Lynk Insights: Marine Markets

The versatility and wide availability of marine vegetation is helping to push the industry of aquaculture in new directions.

New advancements in marine products could provide the next big hit for investors as the growing industry of aquaculture extends its reach. Aquaculture consists of the breeding and harvesting of aquatic organisms. The field is expanding worldwide at 7% per annum as traditional fishing methods lose popularity. However, the breadth of applications for marine life extends far past seafood.

Greensea is one of the companies exploring the immense potential of marine vegetation. Based in Mèze, France, the company primarily concentrates on microalgae. Lynk Knowledge Partner Jean-Paul Cadoret, Managing Director and CSO at Greensea, explained the range of possibilities for algae as an unexplored commodity.

“All the green plants that you know on land are coming from a group of algae probably 700 million years ago, or something similar. Red algae, brown algae – there is a tremendous amount of biology that never left the sea. Which means a lot of original biology is completely untapped.”

With millions of different variations and a breadth of suitable habitats, microalgae remain uniquely sustainable. Potential uses extend in many directions. For Greensea, 75% of its turnover comes from cosmetics. Their production ranges from skincare and hair products to coloring pigments for creams. According to Jean-Paul, these products hit all the prerequisites of the cosmetics industry.

“What the cosmetics industry wants is exclusive, original, and cheap.”

Due to the large demand for their work, Jean-Paul believes his company can double production. Greensea currently sells between 100 to 500 kilos of algae paste a week. However, the company has to be careful that prices remain at a reasonable level.

This growing increase in demand can be attributed to several things. First, interest towards aquaculture is growing on a general level as the seas continue to deplete. Unlike fishing, aquaculture is sustainable as it consists mainly of taking and growing a small piece of the sea. The growing sector now accounts for nearly 50% of the world’s fish.

Aquaculture is also seeing increased popularity in the field of agriculture. Additives can be produced from algae that help plants resist diseases and grow. As explained by Jean-Paul,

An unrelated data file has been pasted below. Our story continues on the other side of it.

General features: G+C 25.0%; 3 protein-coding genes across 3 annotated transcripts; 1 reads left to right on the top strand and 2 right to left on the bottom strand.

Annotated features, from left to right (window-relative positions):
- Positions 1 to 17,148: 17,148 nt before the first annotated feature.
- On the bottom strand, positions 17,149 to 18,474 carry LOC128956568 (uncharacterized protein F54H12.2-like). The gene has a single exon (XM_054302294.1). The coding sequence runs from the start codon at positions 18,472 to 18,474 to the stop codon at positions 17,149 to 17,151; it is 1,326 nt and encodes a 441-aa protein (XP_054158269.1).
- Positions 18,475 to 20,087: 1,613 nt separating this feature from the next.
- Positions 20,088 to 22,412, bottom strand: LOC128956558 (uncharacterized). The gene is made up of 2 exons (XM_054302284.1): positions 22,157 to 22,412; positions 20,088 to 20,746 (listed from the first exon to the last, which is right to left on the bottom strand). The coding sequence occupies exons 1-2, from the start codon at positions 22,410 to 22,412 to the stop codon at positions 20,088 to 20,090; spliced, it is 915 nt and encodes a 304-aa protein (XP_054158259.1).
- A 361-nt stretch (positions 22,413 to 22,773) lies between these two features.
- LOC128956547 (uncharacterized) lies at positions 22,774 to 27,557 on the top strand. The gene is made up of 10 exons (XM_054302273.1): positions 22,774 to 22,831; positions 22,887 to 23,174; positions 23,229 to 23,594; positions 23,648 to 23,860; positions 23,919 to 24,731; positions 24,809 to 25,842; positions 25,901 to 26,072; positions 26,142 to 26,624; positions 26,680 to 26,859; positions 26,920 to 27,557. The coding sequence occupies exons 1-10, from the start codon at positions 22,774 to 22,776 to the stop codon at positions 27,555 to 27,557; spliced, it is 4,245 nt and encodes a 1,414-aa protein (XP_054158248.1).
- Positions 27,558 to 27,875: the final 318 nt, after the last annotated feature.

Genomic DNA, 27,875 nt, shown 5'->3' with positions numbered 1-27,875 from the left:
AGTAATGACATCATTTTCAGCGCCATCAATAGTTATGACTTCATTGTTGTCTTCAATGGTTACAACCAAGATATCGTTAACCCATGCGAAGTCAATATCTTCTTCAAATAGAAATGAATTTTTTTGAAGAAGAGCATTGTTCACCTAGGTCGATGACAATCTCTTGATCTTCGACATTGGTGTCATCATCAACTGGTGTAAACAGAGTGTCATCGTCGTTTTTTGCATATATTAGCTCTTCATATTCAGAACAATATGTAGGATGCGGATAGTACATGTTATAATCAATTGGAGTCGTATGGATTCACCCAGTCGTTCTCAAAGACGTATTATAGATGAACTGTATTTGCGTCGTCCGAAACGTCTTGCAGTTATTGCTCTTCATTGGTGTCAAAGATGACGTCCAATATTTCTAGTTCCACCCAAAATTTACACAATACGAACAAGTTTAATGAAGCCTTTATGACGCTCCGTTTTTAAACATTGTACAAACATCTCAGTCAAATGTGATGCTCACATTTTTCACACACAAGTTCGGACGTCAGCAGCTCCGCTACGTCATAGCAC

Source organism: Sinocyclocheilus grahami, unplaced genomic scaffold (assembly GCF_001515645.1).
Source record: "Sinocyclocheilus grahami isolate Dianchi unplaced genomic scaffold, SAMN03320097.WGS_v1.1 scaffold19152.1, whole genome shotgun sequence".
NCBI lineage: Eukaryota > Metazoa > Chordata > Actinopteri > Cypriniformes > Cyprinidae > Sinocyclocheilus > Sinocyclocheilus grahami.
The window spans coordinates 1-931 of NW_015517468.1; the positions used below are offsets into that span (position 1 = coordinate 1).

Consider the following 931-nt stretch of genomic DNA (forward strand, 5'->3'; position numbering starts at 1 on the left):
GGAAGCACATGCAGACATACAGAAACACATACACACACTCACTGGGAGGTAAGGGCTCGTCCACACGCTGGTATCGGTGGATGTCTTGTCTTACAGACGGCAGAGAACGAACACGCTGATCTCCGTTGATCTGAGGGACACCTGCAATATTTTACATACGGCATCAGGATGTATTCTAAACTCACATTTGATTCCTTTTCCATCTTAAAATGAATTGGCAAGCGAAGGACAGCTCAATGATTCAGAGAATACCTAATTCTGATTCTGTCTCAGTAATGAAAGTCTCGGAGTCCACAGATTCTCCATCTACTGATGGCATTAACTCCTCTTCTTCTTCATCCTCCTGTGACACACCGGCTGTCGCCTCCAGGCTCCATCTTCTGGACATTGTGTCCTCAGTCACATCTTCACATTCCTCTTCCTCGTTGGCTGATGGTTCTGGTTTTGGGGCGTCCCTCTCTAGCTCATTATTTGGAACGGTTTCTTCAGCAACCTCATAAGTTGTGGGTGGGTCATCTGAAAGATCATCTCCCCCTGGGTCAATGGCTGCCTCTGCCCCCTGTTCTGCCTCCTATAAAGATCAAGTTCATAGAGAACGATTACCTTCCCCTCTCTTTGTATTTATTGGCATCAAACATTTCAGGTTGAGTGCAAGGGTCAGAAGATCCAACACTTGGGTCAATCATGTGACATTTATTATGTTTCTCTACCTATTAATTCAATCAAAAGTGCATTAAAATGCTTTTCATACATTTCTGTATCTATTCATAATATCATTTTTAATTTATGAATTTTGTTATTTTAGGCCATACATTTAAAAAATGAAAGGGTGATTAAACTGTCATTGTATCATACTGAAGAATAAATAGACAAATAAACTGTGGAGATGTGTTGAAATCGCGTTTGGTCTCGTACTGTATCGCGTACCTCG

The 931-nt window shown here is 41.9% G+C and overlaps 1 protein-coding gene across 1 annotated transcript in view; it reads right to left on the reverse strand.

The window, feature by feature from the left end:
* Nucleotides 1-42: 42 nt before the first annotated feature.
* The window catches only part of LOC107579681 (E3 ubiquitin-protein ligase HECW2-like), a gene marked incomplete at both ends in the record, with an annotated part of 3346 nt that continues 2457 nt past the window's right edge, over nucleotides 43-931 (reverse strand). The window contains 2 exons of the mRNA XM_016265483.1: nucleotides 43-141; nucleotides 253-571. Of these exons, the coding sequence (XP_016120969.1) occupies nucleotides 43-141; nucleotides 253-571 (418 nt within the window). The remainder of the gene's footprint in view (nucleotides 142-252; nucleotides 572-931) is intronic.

“The demand for biocontrol and biostimulation in agriculture across the world is very important. It is very very big. One of my friends created a company operating algae additives for golf courses. An extract from algae is formulated that can help the grass of golf courses to grow.”

Lastly, the large variety of microalgae, many of which are still being studied, provides a vast field of possibilities when it comes to innovative products. Jean-Paul noted that he is studying other uses of algae that could attract interest in the future.  

“There are a lot of products that I am cultivating that are still to be studied further to ensure that they have an activity. To smell the trends in the world is very important.”

To boost growing interest even further, companies like Greensea are getting certified. When publicized, certifications show customers that a workplace has been inspected and complies with quality checks. Jean-Paul said certifications can increase the value of a company’s products.

“It is, of course, becoming a greater trend. The sea means for the clients natural, freedom, organic. It’s important for them to know a product is certified and natural. You can increase your self-price if you are certified.”

Moving forward, there is still much room to explore in terms of marine vegetation uses. One new application is to combat larvae diseases through pioneered food products. Potential losses of shrimp larvae due to a disease called the white spot virus amount to an estimated US$4 billion. Specific types of algae-based food could counter it. Such work has become another large part of Greensea’s market.

As aquaculture expands, finding harvesting locations will become important. According to Jean-Paul, Europe lacks sites due to competition with tourism and fisherman. Companies there can also face regulation. Asia, on the other hand, has a large amount of free areas prime for cultivating such as bays and coves. In 2014, aquaculture production in the Asia-pacific region contributed 88% of the total global production, with 35 countries producing more farmed than wild-caught fish. In the future, you can look towards Asia as a potential leading area in the industry

 

 

 

 

 

 

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